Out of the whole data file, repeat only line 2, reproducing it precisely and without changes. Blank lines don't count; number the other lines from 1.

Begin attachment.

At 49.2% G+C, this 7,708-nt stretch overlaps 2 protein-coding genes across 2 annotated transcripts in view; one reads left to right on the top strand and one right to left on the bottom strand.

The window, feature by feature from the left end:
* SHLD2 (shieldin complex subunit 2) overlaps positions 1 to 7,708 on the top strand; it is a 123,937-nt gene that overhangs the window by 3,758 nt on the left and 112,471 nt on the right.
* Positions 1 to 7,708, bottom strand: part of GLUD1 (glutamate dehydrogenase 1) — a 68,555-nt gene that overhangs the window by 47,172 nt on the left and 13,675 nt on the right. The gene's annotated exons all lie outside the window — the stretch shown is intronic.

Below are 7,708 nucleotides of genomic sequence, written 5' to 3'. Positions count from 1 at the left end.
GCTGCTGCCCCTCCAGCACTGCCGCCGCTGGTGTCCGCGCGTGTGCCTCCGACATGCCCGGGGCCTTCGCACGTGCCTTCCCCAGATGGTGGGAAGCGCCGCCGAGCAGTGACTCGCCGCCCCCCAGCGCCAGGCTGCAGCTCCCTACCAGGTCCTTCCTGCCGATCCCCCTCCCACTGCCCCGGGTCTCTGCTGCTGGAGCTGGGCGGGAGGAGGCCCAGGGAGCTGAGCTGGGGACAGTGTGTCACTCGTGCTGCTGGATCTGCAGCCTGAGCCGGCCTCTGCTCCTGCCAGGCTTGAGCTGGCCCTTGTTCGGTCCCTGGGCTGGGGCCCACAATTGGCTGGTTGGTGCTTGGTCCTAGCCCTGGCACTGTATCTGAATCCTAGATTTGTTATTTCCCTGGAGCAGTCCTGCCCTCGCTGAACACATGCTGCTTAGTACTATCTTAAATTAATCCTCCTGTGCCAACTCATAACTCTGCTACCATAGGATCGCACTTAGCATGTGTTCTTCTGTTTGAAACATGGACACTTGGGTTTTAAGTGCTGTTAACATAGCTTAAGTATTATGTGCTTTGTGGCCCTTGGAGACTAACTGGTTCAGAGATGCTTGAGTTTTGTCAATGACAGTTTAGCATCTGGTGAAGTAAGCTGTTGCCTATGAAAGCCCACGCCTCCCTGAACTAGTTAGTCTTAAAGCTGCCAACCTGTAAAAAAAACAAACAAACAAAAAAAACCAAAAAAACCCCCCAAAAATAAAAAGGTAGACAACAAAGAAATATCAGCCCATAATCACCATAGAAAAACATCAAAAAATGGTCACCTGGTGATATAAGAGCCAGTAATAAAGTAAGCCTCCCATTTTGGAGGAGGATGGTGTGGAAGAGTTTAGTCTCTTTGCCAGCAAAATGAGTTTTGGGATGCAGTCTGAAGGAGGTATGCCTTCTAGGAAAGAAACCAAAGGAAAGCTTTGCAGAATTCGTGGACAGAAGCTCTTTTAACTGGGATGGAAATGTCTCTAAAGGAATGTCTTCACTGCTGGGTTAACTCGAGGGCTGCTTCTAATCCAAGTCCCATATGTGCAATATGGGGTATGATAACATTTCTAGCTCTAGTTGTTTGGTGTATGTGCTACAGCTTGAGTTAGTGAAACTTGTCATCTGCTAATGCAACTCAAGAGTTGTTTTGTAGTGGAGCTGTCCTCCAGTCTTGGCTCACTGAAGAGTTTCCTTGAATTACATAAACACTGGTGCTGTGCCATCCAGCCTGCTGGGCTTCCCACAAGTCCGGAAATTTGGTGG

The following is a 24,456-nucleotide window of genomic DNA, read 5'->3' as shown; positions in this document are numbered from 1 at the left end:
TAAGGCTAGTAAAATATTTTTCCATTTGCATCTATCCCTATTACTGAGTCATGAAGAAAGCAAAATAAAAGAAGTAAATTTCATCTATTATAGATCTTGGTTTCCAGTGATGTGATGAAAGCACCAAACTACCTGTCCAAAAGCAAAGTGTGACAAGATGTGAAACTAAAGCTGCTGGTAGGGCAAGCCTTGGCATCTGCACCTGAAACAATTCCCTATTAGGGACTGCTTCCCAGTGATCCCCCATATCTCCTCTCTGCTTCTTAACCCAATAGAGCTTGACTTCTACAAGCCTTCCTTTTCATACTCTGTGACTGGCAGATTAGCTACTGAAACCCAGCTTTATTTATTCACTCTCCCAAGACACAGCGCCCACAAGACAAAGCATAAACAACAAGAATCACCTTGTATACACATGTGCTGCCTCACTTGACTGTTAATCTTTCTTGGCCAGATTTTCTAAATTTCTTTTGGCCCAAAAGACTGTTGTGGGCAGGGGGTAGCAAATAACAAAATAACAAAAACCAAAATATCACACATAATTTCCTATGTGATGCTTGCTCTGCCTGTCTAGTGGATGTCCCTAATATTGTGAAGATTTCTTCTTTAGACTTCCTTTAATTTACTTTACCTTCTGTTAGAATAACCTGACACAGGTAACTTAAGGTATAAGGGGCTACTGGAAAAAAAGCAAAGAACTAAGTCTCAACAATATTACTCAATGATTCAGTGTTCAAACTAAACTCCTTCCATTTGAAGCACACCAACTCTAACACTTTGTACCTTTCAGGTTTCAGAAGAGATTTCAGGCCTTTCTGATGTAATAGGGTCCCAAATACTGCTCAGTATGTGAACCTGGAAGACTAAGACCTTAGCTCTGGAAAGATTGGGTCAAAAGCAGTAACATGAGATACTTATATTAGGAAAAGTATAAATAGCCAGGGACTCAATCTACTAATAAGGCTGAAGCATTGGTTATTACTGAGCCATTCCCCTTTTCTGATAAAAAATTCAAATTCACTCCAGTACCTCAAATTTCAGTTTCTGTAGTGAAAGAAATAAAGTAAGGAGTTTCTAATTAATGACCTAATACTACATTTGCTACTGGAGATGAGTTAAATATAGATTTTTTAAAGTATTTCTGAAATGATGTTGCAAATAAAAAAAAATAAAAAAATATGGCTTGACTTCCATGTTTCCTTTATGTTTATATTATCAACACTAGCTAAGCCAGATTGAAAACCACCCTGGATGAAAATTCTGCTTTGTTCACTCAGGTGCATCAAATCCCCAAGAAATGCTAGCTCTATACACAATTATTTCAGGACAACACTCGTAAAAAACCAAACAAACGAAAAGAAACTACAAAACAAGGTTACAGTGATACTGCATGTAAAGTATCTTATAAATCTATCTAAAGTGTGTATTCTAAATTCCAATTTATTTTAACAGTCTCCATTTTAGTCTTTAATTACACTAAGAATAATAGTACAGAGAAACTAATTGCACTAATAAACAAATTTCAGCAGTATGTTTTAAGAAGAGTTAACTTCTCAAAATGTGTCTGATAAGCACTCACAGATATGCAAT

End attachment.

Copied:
The window, feature by feature from the left end: